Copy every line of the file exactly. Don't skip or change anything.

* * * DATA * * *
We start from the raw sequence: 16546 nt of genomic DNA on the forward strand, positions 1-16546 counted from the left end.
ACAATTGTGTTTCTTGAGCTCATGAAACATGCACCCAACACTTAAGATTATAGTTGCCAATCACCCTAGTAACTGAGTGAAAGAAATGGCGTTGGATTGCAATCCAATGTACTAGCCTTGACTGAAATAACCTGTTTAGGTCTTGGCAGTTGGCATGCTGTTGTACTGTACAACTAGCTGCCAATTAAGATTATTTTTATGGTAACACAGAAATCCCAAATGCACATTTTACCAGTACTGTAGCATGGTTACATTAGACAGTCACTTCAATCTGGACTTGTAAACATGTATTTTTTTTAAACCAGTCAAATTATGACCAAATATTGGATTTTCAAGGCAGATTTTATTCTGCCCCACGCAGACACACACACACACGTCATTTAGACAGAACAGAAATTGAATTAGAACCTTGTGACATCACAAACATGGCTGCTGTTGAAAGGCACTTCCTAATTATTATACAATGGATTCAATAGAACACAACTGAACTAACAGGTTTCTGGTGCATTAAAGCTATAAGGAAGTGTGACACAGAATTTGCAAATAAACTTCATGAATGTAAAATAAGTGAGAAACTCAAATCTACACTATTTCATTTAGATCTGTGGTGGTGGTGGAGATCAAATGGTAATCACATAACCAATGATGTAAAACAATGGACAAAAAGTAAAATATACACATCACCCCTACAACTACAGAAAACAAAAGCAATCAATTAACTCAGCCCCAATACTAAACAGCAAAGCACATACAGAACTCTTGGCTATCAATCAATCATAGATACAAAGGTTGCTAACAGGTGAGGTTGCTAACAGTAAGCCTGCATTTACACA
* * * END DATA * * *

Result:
We start from the raw sequence: 16546 nt of genomic DNA on the forward strand, positions 1-16546 counted from the left end.
ACAATTGTGTTTCTTGAGCTCATGAAACATGCACCCAACACTTAAGATTATAGTTGCCAATCACCCTAGTAACTGAGTGAAAGAAATGGCGTTGGATTGCAATCCAATGTACTAGCCTTGACTGAAATAACCTGTTTAGGTCTTGGCAGTTGGCATGCTGTTGTACTGTACAACTAGCTGCCAATTAAGATTATTTTTATGGTAACACAGAAATCCCAAATGCACATTTTACCAGTACTGTAGCATGGTTACATTAGACAGTCACTTCAATCTGGACTTGTAAACATGTATTTTTTTTAAACCAGTCAAATTATGACCAAATATTGGATTTTCAAGGCAGATTTTATTCTGCCCCACGCAGACACACACACACACGTCATTTAGACAGAACAGAAATTGAATTAGAACCTTGTGACATCACAAACATGGCTGCTGTTGAAAGGCACTTCCTAATTATTATACAATGGATTCAATAGAACACAACTGAACTAACAGGTTTCTGGTGCATTAAAGCTATAAGGAAGTGTGACACAGAATTTGCAAATAAACTTCATGAATGTAAAATAAGTGAGAAACTCAAATCTACACTATTTCATTTAGATCTGTGGTGGTGGTGGAGATCAAATGGTAATCACATAACCAATGATGTAAAACAATGGACAAAAAGTAAAATATACACATCACCCCTACAACTACAGAAAACAAAAGCAATCAATTAACTCAGCCCCAATACTAAACAGCAAAGCACATACAGAACTCTTGGCTATCAATCAATCATAGATACAAAGGTTGCTAACAGGTGAGGTTGCTAACAGTAAGCCTGCATTTACACA